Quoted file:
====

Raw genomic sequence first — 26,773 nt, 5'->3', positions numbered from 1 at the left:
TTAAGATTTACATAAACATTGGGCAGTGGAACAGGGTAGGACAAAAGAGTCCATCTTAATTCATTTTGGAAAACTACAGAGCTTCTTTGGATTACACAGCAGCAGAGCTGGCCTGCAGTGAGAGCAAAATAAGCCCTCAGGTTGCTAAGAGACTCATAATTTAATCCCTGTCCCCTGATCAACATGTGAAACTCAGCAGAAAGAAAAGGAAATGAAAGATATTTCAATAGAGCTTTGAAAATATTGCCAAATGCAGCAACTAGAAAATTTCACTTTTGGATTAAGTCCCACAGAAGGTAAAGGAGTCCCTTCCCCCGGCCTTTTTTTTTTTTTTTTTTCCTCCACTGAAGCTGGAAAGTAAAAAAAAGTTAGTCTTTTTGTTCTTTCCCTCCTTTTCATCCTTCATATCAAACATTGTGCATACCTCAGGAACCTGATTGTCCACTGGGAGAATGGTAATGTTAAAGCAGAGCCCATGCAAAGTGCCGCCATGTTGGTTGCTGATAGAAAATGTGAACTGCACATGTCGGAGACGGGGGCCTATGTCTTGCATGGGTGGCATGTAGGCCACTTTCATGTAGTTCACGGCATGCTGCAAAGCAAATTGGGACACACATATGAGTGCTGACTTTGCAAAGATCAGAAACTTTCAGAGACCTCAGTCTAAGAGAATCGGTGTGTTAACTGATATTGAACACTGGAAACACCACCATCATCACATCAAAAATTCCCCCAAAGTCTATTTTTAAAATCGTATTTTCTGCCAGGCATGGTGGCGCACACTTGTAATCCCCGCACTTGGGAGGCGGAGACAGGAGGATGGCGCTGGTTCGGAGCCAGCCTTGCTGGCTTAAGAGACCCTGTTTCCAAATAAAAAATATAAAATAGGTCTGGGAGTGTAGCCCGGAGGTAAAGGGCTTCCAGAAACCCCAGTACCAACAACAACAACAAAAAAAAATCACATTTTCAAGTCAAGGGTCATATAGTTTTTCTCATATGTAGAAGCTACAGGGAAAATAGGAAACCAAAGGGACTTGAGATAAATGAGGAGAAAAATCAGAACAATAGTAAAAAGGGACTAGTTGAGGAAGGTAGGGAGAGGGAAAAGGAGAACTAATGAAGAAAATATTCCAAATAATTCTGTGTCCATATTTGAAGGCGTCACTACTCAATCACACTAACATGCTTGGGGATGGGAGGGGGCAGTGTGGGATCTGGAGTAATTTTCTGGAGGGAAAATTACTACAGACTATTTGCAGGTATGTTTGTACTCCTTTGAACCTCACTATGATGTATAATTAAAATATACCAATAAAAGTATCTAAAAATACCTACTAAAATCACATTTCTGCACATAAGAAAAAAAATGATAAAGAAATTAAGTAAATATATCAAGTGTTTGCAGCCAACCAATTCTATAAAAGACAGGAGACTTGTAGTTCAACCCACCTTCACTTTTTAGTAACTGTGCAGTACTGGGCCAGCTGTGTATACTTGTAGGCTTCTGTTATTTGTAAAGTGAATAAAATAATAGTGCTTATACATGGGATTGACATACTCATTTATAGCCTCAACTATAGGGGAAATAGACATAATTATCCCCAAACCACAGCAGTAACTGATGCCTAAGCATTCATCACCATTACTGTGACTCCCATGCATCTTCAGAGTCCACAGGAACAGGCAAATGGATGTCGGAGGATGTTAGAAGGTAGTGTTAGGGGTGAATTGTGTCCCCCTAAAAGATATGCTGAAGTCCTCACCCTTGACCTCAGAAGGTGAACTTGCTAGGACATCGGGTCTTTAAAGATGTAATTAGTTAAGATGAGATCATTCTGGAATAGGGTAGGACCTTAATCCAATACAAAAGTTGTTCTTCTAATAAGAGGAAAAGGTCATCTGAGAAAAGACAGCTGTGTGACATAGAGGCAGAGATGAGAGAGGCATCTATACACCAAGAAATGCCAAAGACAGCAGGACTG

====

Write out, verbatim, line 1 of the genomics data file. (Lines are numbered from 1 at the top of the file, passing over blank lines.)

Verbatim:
Raw genomic sequence first — 26,773 nt, 5'->3', positions numbered from 1 at the left: